Wednesday, September 29, 2010

Bombshell: Scientific research indicates Australians don't know how to pronounce phonetic spellings of their own dialect

All right, all right. I strike my colors and surrender my sword. Next thing, you'll be telling me that this isn't an old, established Australian tradition.

If nothing else, my post prompted this interesting essay by TimT.


JeffS said...

If scantily clad chicks chasing each other around a track isn't an old, established tradition, it should be.

Steve Skubinna said...

First time in Oz I picked up a book, "Let Stalk Strine." It helped immensely in understanding the quaint patois of the locals. I graduated to Kevin Bloody Wilson and eventually, after long and careful study, was able to blend in.

Paco said...

Jeff: I think it ought to be an international competition; maybe an Olympic event.

JeffS said...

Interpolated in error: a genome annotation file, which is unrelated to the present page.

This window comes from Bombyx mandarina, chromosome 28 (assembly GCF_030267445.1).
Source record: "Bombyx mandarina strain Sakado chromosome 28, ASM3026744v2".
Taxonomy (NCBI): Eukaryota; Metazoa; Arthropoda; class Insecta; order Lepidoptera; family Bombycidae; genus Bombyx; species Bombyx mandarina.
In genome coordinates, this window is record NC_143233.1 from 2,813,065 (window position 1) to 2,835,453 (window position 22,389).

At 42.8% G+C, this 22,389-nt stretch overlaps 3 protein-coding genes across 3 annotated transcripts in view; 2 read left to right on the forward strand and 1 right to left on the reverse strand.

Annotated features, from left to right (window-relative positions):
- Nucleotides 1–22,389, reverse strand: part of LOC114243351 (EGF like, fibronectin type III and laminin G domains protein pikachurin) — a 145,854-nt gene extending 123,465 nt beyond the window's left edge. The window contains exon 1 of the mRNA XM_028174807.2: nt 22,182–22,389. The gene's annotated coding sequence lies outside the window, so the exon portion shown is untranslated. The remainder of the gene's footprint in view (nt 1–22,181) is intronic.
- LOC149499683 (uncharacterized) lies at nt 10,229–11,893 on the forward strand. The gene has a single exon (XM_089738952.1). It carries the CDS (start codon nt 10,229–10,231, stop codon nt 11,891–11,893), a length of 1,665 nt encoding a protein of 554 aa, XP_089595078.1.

There's an idea, Paco!

Anonymous said...


bruce said...

" 'kenoaf "

- Haven't heard that since I was a kid. Actually we used to articulate it a bit clearer as " f-ckenoath ".

And that would still be an abbreviation of 'My (emphasised) Oath!'

Again derived from 'I give you my sacred oath'.

Or if you prefer, 'kenoaf!

bingbing said...

I remember at an academy I worked at a few years ago, one of the head honchos told me in a meeting that he wanted me to teach American phonetic sounds (e.g. how we pronounce the "o" on "hot" compared to the yanks) to my young phonics class.

I just stared at him blankly and informed him if he wanted that, why didn't the academy get one of the two American teachers there to do the class?